WHITING — Residents of Whiting who gathered in town hall Tuesday evening for town meeting approved a municipal spending plan that featured an increase in the amount needed to be raised by taxes, but the most closely contested question of the night was who would serve the small town as its delinquent tax collector. In the only paper ballot vote at the meeting, town auditor Rani Fallon defeated incumbent Marilyn Chicoine, 19-17, for the tax collector job. So that there won’t be a conflict between the new post and the auditor’s duties, Fallon had to resign as auditor. With no replacement nominated, the selectboard will appoint someone to serve as auditor until next year’s town meeting.
Whiting Town Clerk Gail Quenneville said it looks like next Tuesday evening’s town meeting could be short and sweet, but there will be several important decisions made and discussions had at the meeting, which starts at 7 p.m. at Whiting Town Hall.
Residents also OK’d the $351,923 town spending plan, as proposed. It will require raising $227,941 in taxes. The spending proposal represents a 3.6 percent decline from the figure approved last year but the amount to be raised from taxes would rise $65,492, or about 40 percent.
Other town officials nominated and elected from the floor of Tuesday’s town meeting included Selectman Steve Quenneville, who was re-elected to a three-year term. Tara Trudo, who had been appointed as a selectboard member, was elected on Tuesday to fill the last two years of a three-year term on the board.
In other elections, Paul Quesnel was tapped as town juror and Heather Bouchard elected town agent.
Town Clerk and Town Treasurer Gail Quenneville was re-elected to three-year terms for each post. Elizabeth Curran, who came on the short end of a race for town moderator last year, this year was elected to a one-year-term as moderator; Quenneville said she did a nice job leading the meeting Tuesday.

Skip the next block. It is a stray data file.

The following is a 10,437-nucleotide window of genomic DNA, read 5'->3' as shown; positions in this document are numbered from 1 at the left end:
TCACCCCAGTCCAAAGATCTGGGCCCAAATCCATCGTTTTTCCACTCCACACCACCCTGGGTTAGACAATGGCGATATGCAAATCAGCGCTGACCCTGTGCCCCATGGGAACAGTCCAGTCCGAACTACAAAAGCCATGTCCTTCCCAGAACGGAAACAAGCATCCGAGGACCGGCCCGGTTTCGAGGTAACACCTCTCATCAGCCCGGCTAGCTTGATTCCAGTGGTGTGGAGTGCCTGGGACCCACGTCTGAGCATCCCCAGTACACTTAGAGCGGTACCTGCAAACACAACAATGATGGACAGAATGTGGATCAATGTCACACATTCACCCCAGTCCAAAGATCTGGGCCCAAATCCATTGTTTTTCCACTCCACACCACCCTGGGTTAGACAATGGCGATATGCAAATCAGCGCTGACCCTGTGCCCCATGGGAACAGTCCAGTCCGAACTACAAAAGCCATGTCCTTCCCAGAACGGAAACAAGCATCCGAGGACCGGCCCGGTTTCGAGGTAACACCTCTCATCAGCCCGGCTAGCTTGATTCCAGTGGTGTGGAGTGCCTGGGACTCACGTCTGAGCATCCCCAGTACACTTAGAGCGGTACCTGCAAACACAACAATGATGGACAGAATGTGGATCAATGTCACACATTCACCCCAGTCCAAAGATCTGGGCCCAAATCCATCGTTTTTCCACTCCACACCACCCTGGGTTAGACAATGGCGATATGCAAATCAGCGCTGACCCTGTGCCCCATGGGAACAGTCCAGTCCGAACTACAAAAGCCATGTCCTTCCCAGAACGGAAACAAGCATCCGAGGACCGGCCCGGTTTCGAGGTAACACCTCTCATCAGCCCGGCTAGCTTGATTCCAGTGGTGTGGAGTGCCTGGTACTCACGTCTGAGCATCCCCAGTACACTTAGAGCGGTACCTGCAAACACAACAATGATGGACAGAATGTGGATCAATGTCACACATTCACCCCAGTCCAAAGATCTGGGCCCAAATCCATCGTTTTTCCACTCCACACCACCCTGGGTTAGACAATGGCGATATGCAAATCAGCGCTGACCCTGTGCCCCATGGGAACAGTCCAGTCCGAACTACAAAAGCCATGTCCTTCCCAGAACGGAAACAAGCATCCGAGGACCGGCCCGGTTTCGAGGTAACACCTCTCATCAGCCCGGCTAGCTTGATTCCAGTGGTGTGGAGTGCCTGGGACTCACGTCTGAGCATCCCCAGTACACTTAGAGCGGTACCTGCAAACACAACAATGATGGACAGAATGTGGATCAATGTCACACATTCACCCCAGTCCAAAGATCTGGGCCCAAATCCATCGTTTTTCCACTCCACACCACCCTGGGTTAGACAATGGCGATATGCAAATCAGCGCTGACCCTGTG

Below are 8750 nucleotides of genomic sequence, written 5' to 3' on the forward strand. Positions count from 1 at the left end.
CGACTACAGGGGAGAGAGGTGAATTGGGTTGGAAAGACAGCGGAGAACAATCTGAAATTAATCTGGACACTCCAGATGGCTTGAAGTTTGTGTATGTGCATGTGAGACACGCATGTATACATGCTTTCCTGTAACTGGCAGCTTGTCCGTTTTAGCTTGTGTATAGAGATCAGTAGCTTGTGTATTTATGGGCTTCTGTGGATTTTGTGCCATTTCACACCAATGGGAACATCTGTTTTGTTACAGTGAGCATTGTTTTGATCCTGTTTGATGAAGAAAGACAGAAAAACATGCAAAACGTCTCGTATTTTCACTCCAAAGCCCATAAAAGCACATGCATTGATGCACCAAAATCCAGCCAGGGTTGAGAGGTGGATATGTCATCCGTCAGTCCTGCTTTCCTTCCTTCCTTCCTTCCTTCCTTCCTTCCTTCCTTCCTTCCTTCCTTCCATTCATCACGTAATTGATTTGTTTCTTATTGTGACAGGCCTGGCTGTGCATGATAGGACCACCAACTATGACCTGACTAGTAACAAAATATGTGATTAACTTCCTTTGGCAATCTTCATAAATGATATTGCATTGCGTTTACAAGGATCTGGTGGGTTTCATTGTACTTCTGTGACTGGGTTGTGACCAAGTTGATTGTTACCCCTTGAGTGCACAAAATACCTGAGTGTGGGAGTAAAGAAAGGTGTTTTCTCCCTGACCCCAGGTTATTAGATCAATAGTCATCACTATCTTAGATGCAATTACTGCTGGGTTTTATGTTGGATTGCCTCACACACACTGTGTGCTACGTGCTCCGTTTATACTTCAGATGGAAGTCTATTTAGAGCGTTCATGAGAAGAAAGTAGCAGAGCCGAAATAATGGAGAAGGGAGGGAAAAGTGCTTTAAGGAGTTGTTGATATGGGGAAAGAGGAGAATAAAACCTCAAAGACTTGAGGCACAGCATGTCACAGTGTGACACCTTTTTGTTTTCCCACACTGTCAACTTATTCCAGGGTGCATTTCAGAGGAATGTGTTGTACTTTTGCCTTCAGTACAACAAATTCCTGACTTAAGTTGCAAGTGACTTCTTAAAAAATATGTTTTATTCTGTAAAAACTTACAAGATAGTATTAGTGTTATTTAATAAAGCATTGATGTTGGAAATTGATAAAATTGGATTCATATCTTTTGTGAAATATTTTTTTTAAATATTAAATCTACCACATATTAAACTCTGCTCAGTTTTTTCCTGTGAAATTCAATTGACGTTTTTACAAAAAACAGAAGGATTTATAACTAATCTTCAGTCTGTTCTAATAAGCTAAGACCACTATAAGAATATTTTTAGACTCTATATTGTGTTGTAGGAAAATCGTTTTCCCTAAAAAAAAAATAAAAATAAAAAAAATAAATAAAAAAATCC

The selectboard led a discussion of a possible ordinance that would allow ATVs on secondary and tertiary roads.
In discussion about what to do with the structural problems at the original fire department building, it was it was suggested that if it was replaced, a new building could include an extra bay for the town truck and payloader.
Resident Randy Kritkausky asked that the town support the following statement: “The town of Whiting would like to express its appreciation for the work that those with temporary and ambiguous work status provide for our region’s farms, orchards and the hospitality industry. We encourage Vermont state officials to do whatever is possible, within the bounds of the law, to support these workers.” In a non-binding vote, the town approved the statement.
Lastly, Erin Morrison talked at town meeting about the “Lets Grow Kids” movement, encouraging quality and affordable childcare, as well as supporting childcare workers with a living wage. There was a Let’s Grow Kids petition offered to sign after the meeting.
Via Australian ballot on Tuesday, residents weighed in on the Otter Valley Unified Union School District budget and elected three at-large members of the OVUUSD school board. Voters in the school district, which includes Whiting, Goshen, Leicester, Brandon, Sudbury and Pittsford, a $19,772,608 spending plan, 635-438. The plan represents $14,708 per equalized student, a 1.4 percent increase from the 2016 fiscal year.
In the only contested race for school board, Barbara Ebbing of Brandon won a seat over Eileen Guyette of Pittsford, 567-413. Ebbing will finish the remaining two years on a three-year seat; plus Emily Nelson and Matt Philo both won election to fill two three-year seats.

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